A Klonopin overdose slows down the functioning of the central nervous system, leading to symptoms like confusion, slow reflexes, poor coordination, coma, and even death. It’s especially dangerous to drink alcohol while taking Klonopin, as alcohol increases the effects of the drug and make it much easier to overdose. Learn to recognize the signs of addiction early so that an overdose does not happen. However, if someone you love has overdosed, call 9-1-1 immediately.

Preventing Addiction

If you have a Klonopin prescription, it’s important to monitor yourself and note any changes you feel. It may be helpful to have a close friend or family member help you pay attention to your symptoms. Never take a higher dosage, higher frequency, or longer usage of the drug than prescribed. It’s also necessary to keep all appointments with your doctor and the laboratory to make sure the medication is doing its job properly and you’re staying safe. According to the U.S. National Library of Medicine, you should keep your doctor in the loop if any of these symptoms are severe or do not go away:
  • Dizziness, unsteadiness or problems with coordination
  • Drowsiness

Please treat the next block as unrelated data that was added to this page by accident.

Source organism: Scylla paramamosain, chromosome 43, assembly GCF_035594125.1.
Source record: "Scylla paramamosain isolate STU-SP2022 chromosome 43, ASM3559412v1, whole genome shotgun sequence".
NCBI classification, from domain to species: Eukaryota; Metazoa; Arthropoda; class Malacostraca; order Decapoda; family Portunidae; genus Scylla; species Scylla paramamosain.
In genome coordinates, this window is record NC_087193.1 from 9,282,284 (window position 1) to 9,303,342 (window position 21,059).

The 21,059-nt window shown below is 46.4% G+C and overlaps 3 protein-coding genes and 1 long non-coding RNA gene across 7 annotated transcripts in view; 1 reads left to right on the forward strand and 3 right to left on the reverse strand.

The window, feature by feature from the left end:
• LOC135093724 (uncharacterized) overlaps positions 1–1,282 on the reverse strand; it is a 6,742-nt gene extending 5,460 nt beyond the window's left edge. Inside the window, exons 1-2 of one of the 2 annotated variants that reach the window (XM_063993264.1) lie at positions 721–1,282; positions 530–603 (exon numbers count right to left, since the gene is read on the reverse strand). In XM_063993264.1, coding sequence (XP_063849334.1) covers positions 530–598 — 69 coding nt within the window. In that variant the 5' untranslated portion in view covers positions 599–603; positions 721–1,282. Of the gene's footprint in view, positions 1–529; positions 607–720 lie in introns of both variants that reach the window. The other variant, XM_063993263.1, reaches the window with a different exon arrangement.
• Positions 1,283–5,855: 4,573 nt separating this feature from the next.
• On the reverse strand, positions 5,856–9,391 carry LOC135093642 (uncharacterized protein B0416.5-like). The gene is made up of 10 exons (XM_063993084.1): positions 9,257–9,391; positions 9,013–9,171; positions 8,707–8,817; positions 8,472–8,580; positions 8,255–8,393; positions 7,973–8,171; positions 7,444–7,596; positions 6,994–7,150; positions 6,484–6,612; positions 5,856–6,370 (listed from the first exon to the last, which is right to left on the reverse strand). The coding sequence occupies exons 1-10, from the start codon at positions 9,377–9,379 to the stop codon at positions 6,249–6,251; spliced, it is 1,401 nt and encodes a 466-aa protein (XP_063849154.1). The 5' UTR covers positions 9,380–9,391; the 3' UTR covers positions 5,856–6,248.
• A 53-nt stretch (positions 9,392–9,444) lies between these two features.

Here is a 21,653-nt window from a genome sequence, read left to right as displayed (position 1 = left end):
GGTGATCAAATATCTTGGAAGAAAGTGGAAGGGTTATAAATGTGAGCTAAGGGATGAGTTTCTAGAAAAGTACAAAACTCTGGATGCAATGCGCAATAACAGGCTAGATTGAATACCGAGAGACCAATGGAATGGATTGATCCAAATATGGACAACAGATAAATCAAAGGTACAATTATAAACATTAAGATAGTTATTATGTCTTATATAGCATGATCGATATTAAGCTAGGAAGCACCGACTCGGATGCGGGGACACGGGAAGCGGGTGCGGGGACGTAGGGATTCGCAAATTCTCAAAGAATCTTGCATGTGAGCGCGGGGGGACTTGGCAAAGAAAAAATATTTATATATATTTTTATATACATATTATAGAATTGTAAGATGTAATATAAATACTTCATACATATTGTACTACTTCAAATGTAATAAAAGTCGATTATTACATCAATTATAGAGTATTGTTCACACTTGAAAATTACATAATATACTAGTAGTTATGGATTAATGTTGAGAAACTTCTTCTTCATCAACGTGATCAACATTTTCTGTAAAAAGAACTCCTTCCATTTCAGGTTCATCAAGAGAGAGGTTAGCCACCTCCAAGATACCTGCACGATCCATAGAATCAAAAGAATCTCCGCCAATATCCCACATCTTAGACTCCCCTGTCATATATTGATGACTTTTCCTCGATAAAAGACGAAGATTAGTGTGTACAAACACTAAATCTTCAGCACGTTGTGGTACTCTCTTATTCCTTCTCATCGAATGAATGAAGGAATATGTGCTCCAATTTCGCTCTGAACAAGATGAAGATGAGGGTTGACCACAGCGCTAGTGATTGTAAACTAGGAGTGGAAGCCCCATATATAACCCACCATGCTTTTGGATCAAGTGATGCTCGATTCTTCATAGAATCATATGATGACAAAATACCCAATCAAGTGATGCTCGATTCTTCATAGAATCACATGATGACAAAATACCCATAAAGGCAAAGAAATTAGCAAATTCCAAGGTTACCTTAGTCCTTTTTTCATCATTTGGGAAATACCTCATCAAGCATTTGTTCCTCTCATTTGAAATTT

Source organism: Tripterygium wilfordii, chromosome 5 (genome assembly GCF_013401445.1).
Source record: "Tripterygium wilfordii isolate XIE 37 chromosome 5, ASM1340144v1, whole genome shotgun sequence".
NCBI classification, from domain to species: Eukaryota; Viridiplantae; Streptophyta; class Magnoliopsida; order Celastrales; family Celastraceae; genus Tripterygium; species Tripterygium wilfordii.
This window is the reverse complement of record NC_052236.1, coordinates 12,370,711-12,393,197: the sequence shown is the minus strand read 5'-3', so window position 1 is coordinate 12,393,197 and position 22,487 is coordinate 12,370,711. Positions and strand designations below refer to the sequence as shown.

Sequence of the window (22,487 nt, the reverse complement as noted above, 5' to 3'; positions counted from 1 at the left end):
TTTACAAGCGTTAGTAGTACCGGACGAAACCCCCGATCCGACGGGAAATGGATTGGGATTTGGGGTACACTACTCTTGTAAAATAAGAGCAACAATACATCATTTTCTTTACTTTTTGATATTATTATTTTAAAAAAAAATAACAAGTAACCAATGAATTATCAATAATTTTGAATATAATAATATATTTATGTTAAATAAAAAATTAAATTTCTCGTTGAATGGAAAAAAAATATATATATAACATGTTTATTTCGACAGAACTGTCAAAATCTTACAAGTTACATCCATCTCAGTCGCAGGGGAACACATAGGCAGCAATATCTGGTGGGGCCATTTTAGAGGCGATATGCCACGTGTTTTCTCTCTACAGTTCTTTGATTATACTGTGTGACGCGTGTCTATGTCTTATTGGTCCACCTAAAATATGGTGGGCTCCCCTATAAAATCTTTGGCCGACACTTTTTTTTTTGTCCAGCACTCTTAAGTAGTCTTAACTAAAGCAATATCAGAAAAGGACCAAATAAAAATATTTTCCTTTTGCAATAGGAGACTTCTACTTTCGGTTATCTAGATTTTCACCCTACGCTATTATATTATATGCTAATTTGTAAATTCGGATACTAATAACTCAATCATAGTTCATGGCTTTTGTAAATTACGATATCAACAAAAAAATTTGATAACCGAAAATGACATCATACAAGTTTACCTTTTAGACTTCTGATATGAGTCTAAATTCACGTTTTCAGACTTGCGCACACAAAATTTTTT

• Difficulty thinking or remembering
  • Muscle or joint pain
  • Increased saliva
  • Frequent urination
  • Blurry vision
  • Changes in sex drive or ability.
Also, call a doctor immediately if you experience a rash, hives, swelling on your face, or difficulty breathing and swallowing. You may be experiencing an allergic reaction and need treatment to counteract the effects.

Treatment for a Klonopin Addiction

The first step to overcoming a Klonopin addiction is reaching out for help. Withdrawal from Klonopin is extremely dangerous, and the problems it was used to treat can come back even worse if you do not go through a withdrawal properly. A detox program can help you safely quit Klonopin and get back to a healthy place. At The Recovery Village, we offer patients a spectrum of care, including online services like teletherapy. Learn more about our drug treatment program and how you can find the freedom of a sober lifestyle, step by step.
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Medical Disclaimer: The Recovery Village aims to improve the quality of life for people struggling with a substance use or mental health disorder with fact-based content about the nature of behavioral health conditions, treatment options and their related outcomes. We publish material that is researched, cited, edited and reviewed by licensed medical professionals. The information we provide is not intended to be a substitute for professional medical advice, diagnosis or treatment. It should not be used in place of the advice of your physician or other qualified healthcare provider.